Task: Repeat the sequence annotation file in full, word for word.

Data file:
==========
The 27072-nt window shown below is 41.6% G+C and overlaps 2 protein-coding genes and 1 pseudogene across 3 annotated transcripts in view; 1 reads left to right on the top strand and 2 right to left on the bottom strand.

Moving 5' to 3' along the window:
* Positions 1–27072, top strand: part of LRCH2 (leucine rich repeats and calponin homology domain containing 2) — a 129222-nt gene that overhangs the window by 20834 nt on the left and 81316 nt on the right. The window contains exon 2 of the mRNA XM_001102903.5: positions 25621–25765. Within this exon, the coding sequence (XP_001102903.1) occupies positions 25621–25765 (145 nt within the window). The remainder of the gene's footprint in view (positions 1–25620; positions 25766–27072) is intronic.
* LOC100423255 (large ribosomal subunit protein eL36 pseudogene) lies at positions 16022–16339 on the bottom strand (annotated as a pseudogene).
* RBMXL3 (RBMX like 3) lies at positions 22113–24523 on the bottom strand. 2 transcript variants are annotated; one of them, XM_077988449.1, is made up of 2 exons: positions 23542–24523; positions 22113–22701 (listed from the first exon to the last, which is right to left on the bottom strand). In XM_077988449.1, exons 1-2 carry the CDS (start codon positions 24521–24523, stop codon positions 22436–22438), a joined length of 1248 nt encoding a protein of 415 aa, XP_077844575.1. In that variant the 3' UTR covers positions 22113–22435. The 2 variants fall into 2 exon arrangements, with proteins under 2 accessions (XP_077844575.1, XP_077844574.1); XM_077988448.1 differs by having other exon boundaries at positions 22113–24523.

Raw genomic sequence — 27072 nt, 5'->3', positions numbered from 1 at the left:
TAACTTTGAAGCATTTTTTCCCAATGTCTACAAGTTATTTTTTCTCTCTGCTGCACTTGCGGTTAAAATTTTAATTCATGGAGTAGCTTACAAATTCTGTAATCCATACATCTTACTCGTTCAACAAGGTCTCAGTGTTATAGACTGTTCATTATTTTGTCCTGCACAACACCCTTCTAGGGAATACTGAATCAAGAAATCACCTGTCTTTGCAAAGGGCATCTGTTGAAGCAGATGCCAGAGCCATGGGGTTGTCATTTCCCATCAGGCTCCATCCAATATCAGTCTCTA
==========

The 27072-nt window shown below is 41.6% G+C and overlaps 2 protein-coding genes and 1 pseudogene across 3 annotated transcripts in view; 1 reads left to right on the top strand and 2 right to left on the bottom strand.

Moving 5' to 3' along the window:
* Positions 1–27072, top strand: part of LRCH2 (leucine rich repeats and calponin homology domain containing 2) — a 129222-nt gene that overhangs the window by 20834 nt on the left and 81316 nt on the right. The window contains exon 2 of the mRNA XM_001102903.5: positions 25621–25765. Within this exon, the coding sequence (XP_001102903.1) occupies positions 25621–25765 (145 nt within the window). The remainder of the gene's footprint in view (positions 1–25620; positions 25766–27072) is intronic.
* LOC100423255 (large ribosomal subunit protein eL36 pseudogene) lies at positions 16022–16339 on the bottom strand (annotated as a pseudogene).
* RBMXL3 (RBMX like 3) lies at positions 22113–24523 on the bottom strand. 2 transcript variants are annotated; one of them, XM_077988449.1, is made up of 2 exons: positions 23542–24523; positions 22113–22701 (listed from the first exon to the last, which is right to left on the bottom strand). In XM_077988449.1, exons 1-2 carry the CDS (start codon positions 24521–24523, stop codon positions 22436–22438), a joined length of 1248 nt encoding a protein of 415 aa, XP_077844575.1. In that variant the 3' UTR covers positions 22113–22435. The 2 variants fall into 2 exon arrangements, with proteins under 2 accessions (XP_077844575.1, XP_077844574.1); XM_077988448.1 differs by having other exon boundaries at positions 22113–24523.

Raw genomic sequence — 27072 nt, 5'->3', positions numbered from 1 at the left:
TAACTTTGAAGCATTTTTTCCCAATGTCTACAAGTTATTTTTTCTCTCTGCTGCACTTGCGGTTAAAATTTTAATTCATGGAGTAGCTTACAAATTCTGTAATCCATACATCTTACTCGTTCAACAAGGTCTCAGTGTTATAGACTGTTCATTATTTTGTCCTGCACAACACCCTTCTAGGGAATACTGAATCAAGAAATCACCTGTCTTTGCAAAGGGCATCTGTTGAAGCAGATGCCAGAGCCATGGGGTTGTCATTTCCCATCAGGCTCCATCCAATATCAGTCTCTA